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More than a butcher shop, The Meating Place is a café, meat-cutting shop and slaughtering service.



Pushing open the door to The Meating Place in Hillsboro, the first thing customers see is a gleaming display case with nary a smudge or smear on the glass.

Row upon row of neatly stacked sausages, pepperoni sticks, pepper steaks and stuffed pork chops — among dozens of other delicacies — meet their eyes and tempt their palates.

Those same eyes soon light on David Quinn, the gregarious guardian of the cold case, who sports an epic red beard and colorful tattoos up and down both forearms.

Quinn, who lives in Aloha, has worked for the locally owned butcher shop on the corner of Northwest Cornelius Pass Road and West Union Road since 2013. He stands sentry over the case, ensuring its visual perfection. He greets each person who walks in — "this place is customer-driven ... the relationships make it work," he says.

The company's products — all cut, dried, smoked or otherwise prepared on-site — practically sell themselves, Quinn says, adding that appearances count. "I'm the aesthetics guy," he notes.


A PLACE TO MEAT

What: The Meating Place butcher shop and café

Where: 6495 N.W. Cornelius Pass Road, Hillsboro

Hours: Retail butcher shop — Tuesday-Saturday 9 a.m. to 6 p.m. and Sunday 9 a.m. to 5 p.m.;

Café — Tuesday-Saturday 9 a.m. to 3 p.m. Closed Mondays.

Info: meatingplacepdx.com or 503-533-0624


The business, owned by Beaverton resident Casey Miller, is a far cry from its original incarnation. The Meating Place is actually four entities in one — a retail store, a café, a custom meat-cutting shop and a mobile slaughtering service, which processes animals at farms and ranches across Washington, Yamhill and Columbia counties.

But the enterprise wouldn't be what it is today — a busy, bustling business that employs 22 people — if it hadn't been for Steve Crossley, the original founder of The Meating Place, which operated just north of the Sunset Highway off Northwest 185th Avenue from 1974 to 1998.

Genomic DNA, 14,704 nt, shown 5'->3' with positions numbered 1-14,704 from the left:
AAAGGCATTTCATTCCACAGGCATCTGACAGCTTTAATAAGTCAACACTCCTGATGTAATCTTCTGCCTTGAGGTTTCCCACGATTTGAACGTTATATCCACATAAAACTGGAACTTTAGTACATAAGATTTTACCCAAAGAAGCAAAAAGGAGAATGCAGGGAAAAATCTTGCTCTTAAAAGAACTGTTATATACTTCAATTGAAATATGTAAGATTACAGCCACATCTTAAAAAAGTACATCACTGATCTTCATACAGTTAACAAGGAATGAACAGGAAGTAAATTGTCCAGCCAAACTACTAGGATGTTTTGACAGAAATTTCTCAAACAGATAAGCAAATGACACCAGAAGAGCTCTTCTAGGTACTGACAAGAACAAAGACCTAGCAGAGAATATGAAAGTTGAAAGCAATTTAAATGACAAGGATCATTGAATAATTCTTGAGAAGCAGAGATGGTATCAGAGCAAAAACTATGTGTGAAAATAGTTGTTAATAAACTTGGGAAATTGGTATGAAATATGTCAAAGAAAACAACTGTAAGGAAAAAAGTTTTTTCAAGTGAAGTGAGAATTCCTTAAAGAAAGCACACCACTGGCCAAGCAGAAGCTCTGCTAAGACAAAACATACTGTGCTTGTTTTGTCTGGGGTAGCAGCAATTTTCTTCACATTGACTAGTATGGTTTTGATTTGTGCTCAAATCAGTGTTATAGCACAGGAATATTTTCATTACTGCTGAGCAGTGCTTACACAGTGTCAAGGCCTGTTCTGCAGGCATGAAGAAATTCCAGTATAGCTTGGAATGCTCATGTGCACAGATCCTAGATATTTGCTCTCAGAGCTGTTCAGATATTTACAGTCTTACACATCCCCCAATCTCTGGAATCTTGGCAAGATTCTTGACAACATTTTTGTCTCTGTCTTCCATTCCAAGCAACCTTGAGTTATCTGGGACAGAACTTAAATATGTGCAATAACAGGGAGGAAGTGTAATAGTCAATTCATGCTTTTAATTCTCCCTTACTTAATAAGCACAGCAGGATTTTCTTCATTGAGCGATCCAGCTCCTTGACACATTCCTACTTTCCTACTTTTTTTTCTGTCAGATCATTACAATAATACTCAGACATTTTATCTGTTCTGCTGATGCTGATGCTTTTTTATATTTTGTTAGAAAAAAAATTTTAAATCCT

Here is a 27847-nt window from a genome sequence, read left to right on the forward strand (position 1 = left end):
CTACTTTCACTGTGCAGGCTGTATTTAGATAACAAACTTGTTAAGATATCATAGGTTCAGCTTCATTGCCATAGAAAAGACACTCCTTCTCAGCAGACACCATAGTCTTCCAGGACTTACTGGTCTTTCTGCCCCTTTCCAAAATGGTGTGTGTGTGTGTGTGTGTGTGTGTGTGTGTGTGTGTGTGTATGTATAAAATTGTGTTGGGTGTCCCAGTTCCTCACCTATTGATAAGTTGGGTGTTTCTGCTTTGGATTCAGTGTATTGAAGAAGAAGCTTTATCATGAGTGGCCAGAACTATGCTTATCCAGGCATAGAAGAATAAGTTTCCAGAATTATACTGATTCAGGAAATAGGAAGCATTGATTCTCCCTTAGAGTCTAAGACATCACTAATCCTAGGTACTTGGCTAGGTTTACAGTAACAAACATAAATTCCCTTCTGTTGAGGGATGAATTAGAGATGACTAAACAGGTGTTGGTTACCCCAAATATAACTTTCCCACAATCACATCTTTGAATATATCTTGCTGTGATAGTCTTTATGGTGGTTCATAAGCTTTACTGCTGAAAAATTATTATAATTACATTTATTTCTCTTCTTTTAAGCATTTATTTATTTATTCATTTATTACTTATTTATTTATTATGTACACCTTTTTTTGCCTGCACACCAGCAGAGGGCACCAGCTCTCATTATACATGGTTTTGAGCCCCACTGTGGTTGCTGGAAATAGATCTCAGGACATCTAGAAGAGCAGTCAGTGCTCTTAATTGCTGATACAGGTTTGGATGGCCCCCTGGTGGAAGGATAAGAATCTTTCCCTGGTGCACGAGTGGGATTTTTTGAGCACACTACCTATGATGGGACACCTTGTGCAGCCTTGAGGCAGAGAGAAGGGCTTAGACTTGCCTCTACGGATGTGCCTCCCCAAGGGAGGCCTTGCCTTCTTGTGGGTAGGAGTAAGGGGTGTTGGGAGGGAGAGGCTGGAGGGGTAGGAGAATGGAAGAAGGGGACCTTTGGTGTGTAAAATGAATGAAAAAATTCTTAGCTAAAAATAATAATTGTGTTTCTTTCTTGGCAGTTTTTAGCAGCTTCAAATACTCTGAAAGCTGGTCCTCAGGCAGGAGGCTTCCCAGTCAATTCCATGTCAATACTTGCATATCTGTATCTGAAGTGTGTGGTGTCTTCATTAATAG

For 24 years Crossley, 71, ran a popular "old-fashioned meat market" that sported an adjacent smokehouse. He hired Miller when he was a 16-year-old Westview High School student looking for a part-time job.

"The first time this kid came in, I said, 'Why don't you come back next year?'" Crossley recalled, giving Miller a sly smile and a nudge. "Well, he came back, I hired him, and the rest is history. There was something about him I liked."

Miller started out pushing a broom, but soon learned the art of meat cutting, working as Crossley's head meat cutter for 12 years.

In 2002, four years after shuttering his original store, Crossley opened a custom meat-cutting shop behind the auction house on property adjacent to the current Meating Place. It was open six months out of the year, with Crossley off fishing and hunting the other six months.

Miller and Crossley stayed in touch, eventually cooking up a plan to re-open The Meating Place at its current location in 2011.

Neither man dreamed the business would explode the way it has.

"At first, it was a very small operation," Miller said. "But we're almost doubling our business year after year."

Customers who loved Crossley's old butcher shop migrated to Miller's new one, and word-of-mouth kept the momentum going. Soon, Miller was negotiating with landlords to expand into additional space in the same building — the entities now occupy 7,000 square feet — and opened the café in 2014. On summer days, the lunch spot has hungry customers lined up outside the door.

If business stays on its upward trajectory, Miller hopes to put plans for expansion into play over the next couple of years.

"I'd like to build a completely new building with a state-of-the-art design and an old-fashioned butcher shop facade," he said, pointing north toward the auction house that sits on the property. "We're out of room to grow any more."

Miller also envisions converting the current café space into "a high-end steakhouse" someday.

Crossley, for one, is amazed.

"My goal was just to try and run a business that answered a certain demand," he said. "I was never as aggressive as Casey."

The twosome, who regard each other as "more like father and son" than former co-workers, still enjoy bouncing ideas off each other.

"I'm kind of the advisory team," Crossley said with a chuckle. "I tell him what to do, and he doesn't listen."

These days Crossley is content to function as the shop's founder emeritus.

"All the employees know him," said Miller.

"It's great. I get to see a lot of my former customers," added Crossley.

Miller said he enjoys cultivating "a fun place to work" for his employees. Words scrawled in felt pen on a piece of butcher paper hanging near the meat case in his shop demonstrate a sense of humor that keeps everyone from taking themselves too seriously, he added.

"Fact: Vegetarians live nine years longer than meat eaters," the message reads. "Nine long, horrible, worthless, baconless years."

For Miller, who's happy to operate a growing local business in a post-recession climate, life couldn't be better or more exciting.

"Being a family-owned business in an era of big corporations is satisfying," he said. "I don't sleep a lot, but it's worth it."

And for Crossley, who said he spent 22 years working long hours six days a week, things couldn't have turned out better, either.

"Casey pushed to get in, and I'm glad he did," Crossley said. "I got to retire."



By Nancy Townsley
503-357-3181
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